Morsi and the AK Party experience

Morsi and the AK Party experience

Spring is in the air in all walks of life, from politics to the economy, for this region’s two powers, Turkey and Egypt.
The level of relations will be attested by the presence of Egyptian President Mohammed Morsi as an honorary guest at the Justice and Development Party (AK Party) Ordinary Congress, due to be held on Sunday.

Following his visits to Saudi Arabia and Iran in efforts to establish a contact group, along with Egypt and Turkey, Morsi’s visit to Turkey has long been speculated.

The AK Party played a role in the success of Morsi and his Freedom and Justice Party (FJP) in Egypt’s elections. AK Party delegates frequently visited Egypt in pre-election times, offering advice to the Muslim Brotherhood, which established the FJP, on election strategy. Despite objections from other national groups and parties, the Turkish government stuck unwaveringly to this policy.

It is surely important that Turkey and Egypt have close relations as a vast earthquake shakes the Middle East. Both countries try to put Iran in this ring.

In non-conformity with these two countries, Iran follows distinct policies in many — in fact, nearly all — areas. The diversion tactics and deceitful policies proficiently exercised by Iran are surely well known to leaders of both Turkey and Egypt. Therefore, it is an open question what influence Turkey and Egypt will have on Iran as the nations participate, along with Iraq, in the “Syria Quartet,” established to canvass possible solutions to the Syria issue.

Returning to Turkish-Egyptian relations, Egypt lags far behind Turkey in terms of its economic stability, and has no rooted political past. But it can catch up to Turkey quickly by implementing some wise policies.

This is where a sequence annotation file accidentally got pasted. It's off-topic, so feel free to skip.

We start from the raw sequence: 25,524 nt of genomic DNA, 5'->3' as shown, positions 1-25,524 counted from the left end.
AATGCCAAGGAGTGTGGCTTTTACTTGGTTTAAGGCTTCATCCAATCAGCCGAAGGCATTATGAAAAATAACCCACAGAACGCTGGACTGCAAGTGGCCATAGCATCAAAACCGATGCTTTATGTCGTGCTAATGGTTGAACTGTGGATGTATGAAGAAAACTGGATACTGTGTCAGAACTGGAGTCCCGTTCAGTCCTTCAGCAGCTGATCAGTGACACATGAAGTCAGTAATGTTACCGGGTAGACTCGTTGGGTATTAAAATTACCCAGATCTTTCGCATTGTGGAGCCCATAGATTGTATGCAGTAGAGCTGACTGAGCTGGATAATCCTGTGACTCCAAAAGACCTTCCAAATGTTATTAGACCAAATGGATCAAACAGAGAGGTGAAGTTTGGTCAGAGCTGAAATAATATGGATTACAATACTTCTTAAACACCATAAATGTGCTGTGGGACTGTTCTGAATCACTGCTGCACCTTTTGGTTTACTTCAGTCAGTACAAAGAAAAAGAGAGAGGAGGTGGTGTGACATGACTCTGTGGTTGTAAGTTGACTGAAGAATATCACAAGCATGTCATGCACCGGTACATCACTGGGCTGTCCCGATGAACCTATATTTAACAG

Egypt has the edge over Turkey in that it is not energy-dependent. Furthermore, hundreds of billions of dollars in Gulf capital could flow into Egypt at any time. Plus, the world’s fastest-growing and most promising region, Africa, is essentially in Egypt’s backyard.

Politically speaking, the emergence of liberal and leftist parties to provide opposition to the Muslim Brotherhood is vital to the health of Egypt’s democracy. The nation’s leading policy figures — people such as Amr Moussa, Mohamed ElBaradei and Amr el-Shobaki — strive mightily to unite against the Muslim Brotherhood current. It is unknown whether such a bloc or current will succeed or not.

Under Morsi, Egypt has come rapidly to the fore of international politics. Despite US and Israeli neocon influences, Morsi garners wide support with both his foreign and domestic policies.

Morsi and the Muslim Brotherhood are the subject of criticism such as that recently leveled against the AK Party. Since coming to power for the third time, Prime Minister Recep Tayyip Erdoğan and his government, which has played the biggest role in Turkey’s transformation and economic rise, have made successive mistakes. A common criticism is the AK Party’s method of staffing public bodies, with appointees to key posts coming more and more often from the party ranks, as well as Erdoğan’s harsh responses to those who criticize him, his downplaying of negative commentary in the media and his rebukes of the army for perpetrating coups for years. A clear foreign policy stalemate is also noticeable.

The Muslim Brotherhood should derive lessons from the harsh criticism leveled at the AK Party of late, lest Morsi undergo a similar ordeal. Morsi’s assignment to key roles members of the Muslim Brotherhood is disconcerting to some segments of Egyptian society.

There is close resemblance between the AK Party and the Muslim Brotherhood’s FJP. Both now find themselves without viable opposition. Their current adversaries are weak and cannot serve as alternatives. Today, a sizable portion of the AK Party constituency is liable to stop voting for it if a viable leader or alternative emerges, and this statement could just as well be applied to Egypt. If an alternative name inspiring trust in the masses emerges (and such a person could also come from within the Muslim Brotherhood itself) the FJP will no doubt stand less of a chance at the ballot box.

Egypt might have a similar experience to that of Turkey’s Necmettin Erbakan. When former Prime Minister Erbakan’s approval rating plummeted to 4 percent, members of his party, who were also his close allies, garnered wide public approval and rose to power themselves.

The Muslim Brotherhood and Morsi should closely analyze the recent experiences of the AK Party.



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